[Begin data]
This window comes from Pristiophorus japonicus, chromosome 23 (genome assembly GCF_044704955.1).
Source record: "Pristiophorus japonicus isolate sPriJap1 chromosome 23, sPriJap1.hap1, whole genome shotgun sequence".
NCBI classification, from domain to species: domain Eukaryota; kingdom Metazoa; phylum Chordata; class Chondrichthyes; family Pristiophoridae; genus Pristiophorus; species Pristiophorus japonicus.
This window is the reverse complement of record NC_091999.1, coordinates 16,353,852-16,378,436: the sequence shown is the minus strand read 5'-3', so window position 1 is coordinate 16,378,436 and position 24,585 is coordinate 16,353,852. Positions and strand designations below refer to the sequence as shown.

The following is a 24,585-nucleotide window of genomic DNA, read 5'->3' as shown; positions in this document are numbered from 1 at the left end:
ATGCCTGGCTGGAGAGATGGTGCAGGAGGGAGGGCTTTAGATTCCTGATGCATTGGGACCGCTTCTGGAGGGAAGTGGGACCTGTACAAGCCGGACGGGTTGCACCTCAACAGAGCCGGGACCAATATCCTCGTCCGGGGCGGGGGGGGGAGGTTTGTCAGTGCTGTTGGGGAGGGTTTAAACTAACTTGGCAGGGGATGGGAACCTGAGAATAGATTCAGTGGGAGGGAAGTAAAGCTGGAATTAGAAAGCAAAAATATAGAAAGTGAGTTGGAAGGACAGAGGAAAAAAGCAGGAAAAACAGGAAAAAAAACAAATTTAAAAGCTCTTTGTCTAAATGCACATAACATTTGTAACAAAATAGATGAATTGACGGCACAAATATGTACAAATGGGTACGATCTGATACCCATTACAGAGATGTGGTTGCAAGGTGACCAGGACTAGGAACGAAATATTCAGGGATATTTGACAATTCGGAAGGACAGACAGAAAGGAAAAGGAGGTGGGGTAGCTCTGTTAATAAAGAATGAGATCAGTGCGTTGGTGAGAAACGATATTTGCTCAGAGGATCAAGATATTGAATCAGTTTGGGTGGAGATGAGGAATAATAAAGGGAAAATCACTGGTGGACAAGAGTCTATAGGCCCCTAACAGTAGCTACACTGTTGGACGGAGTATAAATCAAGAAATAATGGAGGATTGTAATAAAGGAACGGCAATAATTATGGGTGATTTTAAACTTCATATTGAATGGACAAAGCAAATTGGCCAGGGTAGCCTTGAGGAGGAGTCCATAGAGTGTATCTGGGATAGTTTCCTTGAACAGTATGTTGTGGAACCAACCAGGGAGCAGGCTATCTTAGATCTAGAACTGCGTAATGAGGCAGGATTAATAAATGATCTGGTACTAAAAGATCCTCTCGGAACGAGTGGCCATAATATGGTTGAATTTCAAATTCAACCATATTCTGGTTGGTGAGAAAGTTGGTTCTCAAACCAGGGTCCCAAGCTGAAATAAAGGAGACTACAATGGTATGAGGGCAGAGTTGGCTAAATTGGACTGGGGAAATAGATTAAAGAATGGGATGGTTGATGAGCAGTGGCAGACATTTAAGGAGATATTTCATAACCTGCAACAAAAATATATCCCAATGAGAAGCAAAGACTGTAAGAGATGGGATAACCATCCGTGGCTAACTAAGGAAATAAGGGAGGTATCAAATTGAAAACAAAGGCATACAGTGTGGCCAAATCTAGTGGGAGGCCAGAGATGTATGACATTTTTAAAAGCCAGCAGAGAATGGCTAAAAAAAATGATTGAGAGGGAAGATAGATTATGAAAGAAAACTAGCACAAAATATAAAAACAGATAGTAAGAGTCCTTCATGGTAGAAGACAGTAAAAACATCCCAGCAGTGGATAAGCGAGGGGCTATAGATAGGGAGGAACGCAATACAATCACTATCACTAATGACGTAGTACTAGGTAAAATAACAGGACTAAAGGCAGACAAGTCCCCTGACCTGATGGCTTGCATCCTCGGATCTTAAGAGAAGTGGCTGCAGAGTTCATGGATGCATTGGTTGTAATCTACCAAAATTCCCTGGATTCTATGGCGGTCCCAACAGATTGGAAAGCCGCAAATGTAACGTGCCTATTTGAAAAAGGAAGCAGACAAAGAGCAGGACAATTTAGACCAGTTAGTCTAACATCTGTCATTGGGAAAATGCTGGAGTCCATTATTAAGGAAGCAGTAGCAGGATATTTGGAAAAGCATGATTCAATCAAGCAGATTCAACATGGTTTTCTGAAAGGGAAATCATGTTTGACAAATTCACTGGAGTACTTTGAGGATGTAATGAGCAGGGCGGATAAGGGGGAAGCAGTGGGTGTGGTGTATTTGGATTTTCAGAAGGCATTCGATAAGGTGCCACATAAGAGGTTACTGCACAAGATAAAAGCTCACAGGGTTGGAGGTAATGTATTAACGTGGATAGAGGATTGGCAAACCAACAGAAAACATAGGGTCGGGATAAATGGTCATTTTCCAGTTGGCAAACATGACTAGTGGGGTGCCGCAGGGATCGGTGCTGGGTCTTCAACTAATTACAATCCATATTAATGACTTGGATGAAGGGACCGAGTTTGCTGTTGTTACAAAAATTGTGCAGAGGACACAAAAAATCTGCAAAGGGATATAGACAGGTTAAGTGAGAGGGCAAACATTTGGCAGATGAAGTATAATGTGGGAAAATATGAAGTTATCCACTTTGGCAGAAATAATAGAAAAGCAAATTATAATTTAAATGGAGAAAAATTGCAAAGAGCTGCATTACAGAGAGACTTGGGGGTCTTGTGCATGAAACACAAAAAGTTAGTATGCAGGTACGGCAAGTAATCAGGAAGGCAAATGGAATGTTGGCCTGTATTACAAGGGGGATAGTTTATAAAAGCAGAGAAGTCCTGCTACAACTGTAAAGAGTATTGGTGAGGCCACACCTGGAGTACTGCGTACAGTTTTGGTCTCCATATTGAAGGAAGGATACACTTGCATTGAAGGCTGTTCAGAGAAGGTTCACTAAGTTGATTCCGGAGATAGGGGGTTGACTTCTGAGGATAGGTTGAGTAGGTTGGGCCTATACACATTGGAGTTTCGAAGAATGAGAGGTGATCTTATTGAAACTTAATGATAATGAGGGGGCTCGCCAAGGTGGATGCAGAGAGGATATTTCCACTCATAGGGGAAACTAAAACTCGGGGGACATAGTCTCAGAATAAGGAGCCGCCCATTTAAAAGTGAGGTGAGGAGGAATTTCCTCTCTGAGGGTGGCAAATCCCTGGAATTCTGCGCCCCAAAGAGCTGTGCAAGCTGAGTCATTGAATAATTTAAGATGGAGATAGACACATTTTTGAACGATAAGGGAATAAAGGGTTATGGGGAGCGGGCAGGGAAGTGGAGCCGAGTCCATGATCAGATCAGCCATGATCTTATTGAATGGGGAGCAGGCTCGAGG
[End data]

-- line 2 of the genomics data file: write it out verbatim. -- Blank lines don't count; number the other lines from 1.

Source record: "Pristiophorus japonicus isolate sPriJap1 chromosome 23, sPriJap1.hap1, whole genome shotgun sequence".